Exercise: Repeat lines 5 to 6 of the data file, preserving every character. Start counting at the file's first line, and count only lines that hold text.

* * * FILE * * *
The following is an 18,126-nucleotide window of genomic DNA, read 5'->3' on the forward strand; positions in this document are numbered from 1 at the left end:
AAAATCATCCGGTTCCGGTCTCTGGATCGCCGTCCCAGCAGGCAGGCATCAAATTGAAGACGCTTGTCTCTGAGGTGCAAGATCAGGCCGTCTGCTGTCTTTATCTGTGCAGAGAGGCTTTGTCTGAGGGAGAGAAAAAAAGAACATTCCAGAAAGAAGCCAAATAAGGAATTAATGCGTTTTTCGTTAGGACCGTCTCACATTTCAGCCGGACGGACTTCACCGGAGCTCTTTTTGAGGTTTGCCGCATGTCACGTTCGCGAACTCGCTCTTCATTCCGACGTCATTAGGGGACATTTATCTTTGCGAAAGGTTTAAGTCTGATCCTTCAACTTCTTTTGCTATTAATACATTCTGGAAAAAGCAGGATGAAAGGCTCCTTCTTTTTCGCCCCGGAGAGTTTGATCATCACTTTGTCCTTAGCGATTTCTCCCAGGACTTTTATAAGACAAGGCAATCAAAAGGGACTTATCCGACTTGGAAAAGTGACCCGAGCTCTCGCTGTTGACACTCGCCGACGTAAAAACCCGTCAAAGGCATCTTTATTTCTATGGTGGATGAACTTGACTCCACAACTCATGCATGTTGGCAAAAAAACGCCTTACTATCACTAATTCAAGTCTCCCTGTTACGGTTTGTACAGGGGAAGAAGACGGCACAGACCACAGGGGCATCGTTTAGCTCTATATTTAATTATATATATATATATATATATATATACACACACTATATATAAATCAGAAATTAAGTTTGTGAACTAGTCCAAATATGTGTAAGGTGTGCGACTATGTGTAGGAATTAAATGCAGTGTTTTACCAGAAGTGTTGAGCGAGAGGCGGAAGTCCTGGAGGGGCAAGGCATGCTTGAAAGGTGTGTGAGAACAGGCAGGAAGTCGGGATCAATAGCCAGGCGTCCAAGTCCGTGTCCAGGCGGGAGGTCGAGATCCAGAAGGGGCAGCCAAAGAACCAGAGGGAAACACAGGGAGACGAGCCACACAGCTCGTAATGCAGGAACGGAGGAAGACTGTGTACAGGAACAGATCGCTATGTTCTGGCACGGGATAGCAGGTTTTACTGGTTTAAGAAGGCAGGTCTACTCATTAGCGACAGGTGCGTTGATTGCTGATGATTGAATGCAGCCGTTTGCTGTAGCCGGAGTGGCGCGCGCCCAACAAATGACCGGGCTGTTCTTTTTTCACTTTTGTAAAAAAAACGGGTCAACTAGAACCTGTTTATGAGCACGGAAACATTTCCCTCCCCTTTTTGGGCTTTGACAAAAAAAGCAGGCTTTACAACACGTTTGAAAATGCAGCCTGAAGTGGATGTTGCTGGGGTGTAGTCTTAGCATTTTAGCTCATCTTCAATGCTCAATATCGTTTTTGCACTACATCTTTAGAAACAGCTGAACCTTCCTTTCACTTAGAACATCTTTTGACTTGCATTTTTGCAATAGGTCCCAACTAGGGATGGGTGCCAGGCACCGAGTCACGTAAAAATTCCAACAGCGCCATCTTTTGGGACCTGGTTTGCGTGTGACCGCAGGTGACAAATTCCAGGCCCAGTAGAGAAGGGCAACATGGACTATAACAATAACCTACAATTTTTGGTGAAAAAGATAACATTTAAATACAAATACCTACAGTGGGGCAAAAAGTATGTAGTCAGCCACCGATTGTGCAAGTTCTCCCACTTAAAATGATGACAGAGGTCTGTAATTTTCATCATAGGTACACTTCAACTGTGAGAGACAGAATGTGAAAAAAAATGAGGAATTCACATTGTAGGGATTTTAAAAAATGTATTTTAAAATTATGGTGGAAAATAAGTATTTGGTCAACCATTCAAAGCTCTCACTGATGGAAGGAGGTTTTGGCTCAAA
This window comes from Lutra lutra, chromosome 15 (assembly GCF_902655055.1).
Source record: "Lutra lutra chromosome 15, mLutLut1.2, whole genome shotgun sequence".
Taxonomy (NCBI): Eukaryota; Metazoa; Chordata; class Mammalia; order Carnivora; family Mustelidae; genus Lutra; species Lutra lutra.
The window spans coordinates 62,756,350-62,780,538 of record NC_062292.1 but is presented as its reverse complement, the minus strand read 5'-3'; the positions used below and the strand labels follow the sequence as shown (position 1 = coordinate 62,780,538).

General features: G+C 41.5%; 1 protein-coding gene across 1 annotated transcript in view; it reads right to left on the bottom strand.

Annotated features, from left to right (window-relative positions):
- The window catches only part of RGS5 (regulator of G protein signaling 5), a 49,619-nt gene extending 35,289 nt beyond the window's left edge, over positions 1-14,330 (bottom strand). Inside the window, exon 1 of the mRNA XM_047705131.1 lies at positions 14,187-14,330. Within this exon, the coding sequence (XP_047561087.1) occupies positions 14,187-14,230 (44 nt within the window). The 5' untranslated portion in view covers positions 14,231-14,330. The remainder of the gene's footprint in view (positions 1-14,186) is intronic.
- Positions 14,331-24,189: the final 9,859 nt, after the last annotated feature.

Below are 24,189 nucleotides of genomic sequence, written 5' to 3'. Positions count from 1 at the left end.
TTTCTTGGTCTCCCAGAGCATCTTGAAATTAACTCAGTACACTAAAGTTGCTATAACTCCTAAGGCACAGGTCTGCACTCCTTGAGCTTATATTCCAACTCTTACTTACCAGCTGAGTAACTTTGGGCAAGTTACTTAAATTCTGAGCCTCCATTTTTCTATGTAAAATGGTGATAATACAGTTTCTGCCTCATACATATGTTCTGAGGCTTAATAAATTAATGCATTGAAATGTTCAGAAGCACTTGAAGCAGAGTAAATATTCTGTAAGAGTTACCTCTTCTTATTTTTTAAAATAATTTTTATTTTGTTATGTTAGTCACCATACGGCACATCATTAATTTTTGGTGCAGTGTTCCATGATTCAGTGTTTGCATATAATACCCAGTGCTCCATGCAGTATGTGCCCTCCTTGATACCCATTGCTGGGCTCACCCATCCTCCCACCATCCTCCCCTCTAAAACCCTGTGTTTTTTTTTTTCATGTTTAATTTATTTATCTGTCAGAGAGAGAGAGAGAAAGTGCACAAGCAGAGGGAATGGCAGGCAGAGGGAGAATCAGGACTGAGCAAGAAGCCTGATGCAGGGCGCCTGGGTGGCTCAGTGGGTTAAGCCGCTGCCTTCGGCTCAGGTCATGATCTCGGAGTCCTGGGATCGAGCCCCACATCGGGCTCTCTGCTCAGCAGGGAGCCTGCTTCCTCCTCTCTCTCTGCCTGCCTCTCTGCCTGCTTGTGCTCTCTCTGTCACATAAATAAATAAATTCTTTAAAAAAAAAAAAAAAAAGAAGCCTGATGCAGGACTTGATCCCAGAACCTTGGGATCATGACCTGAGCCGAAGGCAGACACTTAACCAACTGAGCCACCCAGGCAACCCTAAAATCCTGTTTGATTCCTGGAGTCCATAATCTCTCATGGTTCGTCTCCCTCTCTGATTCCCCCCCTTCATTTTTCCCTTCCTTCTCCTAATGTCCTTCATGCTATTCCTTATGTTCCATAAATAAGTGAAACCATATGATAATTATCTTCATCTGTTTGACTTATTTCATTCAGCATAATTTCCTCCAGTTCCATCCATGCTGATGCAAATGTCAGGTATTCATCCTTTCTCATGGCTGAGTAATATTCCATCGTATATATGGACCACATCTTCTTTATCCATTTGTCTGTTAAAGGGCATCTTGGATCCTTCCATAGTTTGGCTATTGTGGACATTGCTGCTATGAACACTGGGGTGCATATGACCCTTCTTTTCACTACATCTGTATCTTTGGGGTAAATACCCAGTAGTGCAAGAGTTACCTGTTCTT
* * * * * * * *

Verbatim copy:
Taxonomy (NCBI): Eukaryota; Metazoa; Chordata; class Mammalia; order Carnivora; family Mustelidae; genus Lutra; species Lutra lutra.
The window spans coordinates 62,756,350-62,780,538 of record NC_062292.1 but is presented as its reverse complement, the minus strand read 5'-3'; the positions used below and the strand labels follow the sequence as shown (position 1 = coordinate 62,780,538).